“We advise our customers to take every precaution necessary,” the company said.
Late last week, Saudi Prince Abdurrahman Bin Musa'ad Al-Saud called for a boycott of Turkish imports until "Ankara reviews its policies with the kingdom."
Ajlan al-Ajlan, the head of Saudi Arabia's nongovernmental Chambers of Commerce, recently called for a boycott of Turkish products in response to what he called “continued hostility” from Ankara.
Although the imposition of a trade embargo has not been officially confirmed by any official authority, concerns are rife among stakeholders, especially over Saudi officials’ statements.
Representatives of the Turkish business community, including the Foreign Economic Relations Board (DEIK), the Turkish Exporters' Assembly (TIM) and the Union of Chambers and Commodity Exchanges of Turkey (TOBB), have also called on Saudi Arabia to reverse its actions as domestic firms are reportedly facing growing problems in conducting business with Saudi companies.
Relations between Turkey and Saudi Arabia have been on a cooldown since the murder of dissident journalist Jamal Khashoggi at the kingdom’s consulate general in Istanbul.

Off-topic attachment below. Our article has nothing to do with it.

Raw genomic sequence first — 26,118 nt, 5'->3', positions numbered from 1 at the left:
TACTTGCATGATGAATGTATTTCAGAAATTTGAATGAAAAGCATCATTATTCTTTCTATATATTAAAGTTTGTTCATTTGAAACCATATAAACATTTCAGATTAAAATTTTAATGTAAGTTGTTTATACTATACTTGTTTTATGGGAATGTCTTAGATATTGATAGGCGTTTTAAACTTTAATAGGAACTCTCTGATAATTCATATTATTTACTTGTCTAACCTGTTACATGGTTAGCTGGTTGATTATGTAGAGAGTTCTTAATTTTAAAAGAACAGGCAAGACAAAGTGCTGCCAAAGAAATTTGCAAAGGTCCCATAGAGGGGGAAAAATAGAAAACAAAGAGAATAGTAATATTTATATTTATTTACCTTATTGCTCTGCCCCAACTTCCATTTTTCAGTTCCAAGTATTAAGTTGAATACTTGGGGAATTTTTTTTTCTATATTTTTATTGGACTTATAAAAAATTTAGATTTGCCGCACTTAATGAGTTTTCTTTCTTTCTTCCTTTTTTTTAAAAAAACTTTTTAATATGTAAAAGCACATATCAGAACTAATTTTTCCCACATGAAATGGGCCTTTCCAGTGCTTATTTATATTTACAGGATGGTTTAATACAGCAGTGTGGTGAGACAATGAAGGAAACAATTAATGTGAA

As punishments handed over in early September by Saudi authorities to some of the perpetrators of the murder were found to be relatively lenient by the public, with the shortest sentence standing at a mere seven years, Turkish officials expressed their discontent.
Presidential Communications Director Fahrettin Altun previously said that Saudi Arabia’s final verdict on Khashoggi's murder at the kingdom's Istanbul consulate "fell short of meeting the expectations of Turkey and the international community.”
A Saudi court overturned five death sentences in connection with Khashoggi's murder. Eight unnamed defendants were handed jail terms of between seven and 20 years.
None of the defendants were named in what was described as the final court ruling on the murder, which triggered an international outcry and tarnished the global reputation of the controversial Crown Prince Mohammed bin Salman (MBS).
Khashoggi – a royal family insider turned critic – was killed and dismembered at the kingdom's consulate in Istanbul in October 2018. A critic of the crown prince, the 59-year-old Khashoggi was strangled and his body cut into pieces by a 15-man Saudi squad inside the consulate, according to Turkish officials. His remains have not been found.
Riyadh has described the murder as a "rogue" operation, but both the CIA and a United Nations special envoy have directly linked MBS to the killing, a charge the kingdom vehemently denies.
Agnes Callamard, the U.N. special rapporteur on extrajudicial, summary or arbitrary executions, slammed the ruling as "one more act today in this parody of justice."
"These verdicts carry no legal or moral legitimacy," Callamard wrote on Twitter. "They came at the end of a process which was neither fair, nor just, or transparent."